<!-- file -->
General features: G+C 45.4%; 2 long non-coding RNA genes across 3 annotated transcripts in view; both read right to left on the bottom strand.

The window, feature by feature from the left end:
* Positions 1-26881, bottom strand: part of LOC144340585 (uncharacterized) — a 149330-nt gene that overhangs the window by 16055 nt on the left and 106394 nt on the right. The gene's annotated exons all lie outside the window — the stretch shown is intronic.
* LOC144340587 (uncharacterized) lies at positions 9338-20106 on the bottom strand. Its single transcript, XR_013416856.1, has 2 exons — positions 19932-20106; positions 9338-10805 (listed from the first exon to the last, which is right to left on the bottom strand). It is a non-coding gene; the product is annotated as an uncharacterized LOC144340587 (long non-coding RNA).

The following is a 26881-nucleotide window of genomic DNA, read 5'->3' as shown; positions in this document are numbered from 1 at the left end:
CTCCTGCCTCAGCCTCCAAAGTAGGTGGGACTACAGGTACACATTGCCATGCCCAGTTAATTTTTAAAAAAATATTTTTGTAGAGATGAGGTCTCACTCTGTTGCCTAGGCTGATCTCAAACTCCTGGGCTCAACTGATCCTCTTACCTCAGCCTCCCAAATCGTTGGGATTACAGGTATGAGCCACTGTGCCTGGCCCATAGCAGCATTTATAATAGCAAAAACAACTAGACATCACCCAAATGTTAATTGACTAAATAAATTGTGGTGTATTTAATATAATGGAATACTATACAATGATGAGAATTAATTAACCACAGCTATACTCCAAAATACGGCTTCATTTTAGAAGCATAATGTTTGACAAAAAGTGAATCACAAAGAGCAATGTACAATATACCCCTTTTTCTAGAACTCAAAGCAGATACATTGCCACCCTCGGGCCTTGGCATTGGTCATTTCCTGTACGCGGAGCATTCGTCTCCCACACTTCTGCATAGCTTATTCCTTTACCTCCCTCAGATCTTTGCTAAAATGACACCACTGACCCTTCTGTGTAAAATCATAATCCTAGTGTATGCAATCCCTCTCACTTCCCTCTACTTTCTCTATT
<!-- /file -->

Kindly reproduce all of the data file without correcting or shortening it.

General features: G+C 45.4%; 2 long non-coding RNA genes across 3 annotated transcripts in view; both read right to left on the bottom strand.

The window, feature by feature from the left end:
* Positions 1-26881, bottom strand: part of LOC144340585 (uncharacterized) — a 149330-nt gene that overhangs the window by 16055 nt on the left and 106394 nt on the right. The gene's annotated exons all lie outside the window — the stretch shown is intronic.
* LOC144340587 (uncharacterized) lies at positions 9338-20106 on the bottom strand. Its single transcript, XR_013416856.1, has 2 exons — positions 19932-20106; positions 9338-10805 (listed from the first exon to the last, which is right to left on the bottom strand). It is a non-coding gene; the product is annotated as an uncharacterized LOC144340587 (long non-coding RNA).

The following is a 26881-nucleotide window of genomic DNA, read 5'->3' as shown; positions in this document are numbered from 1 at the left end:
CTCCTGCCTCAGCCTCCAAAGTAGGTGGGACTACAGGTACACATTGCCATGCCCAGTTAATTTTTAAAAAAATATTTTTGTAGAGATGAGGTCTCACTCTGTTGCCTAGGCTGATCTCAAACTCCTGGGCTCAACTGATCCTCTTACCTCAGCCTCCCAAATCGTTGGGATTACAGGTATGAGCCACTGTGCCTGGCCCATAGCAGCATTTATAATAGCAAAAACAACTAGACATCACCCAAATGTTAATTGACTAAATAAATTGTGGTGTATTTAATATAATGGAATACTATACAATGATGAGAATTAATTAACCACAGCTATACTCCAAAATACGGCTTCATTTTAGAAGCATAATGTTTGACAAAAAGTGAATCACAAAGAGCAATGTACAATATACCCCTTTTTCTAGAACTCAAAGCAGATACATTGCCACCCTCGGGCCTTGGCATTGGTCATTTCCTGTACGCGGAGCATTCGTCTCCCACACTTCTGCATAGCTTATTCCTTTACCTCCCTCAGATCTTTGCTAAAATGACACCACTGACCCTTCTGTGTAAAATCATAATCCTAGTGTATGCAATCCCTCTCACTTCCCTCTACTTTCTCTATT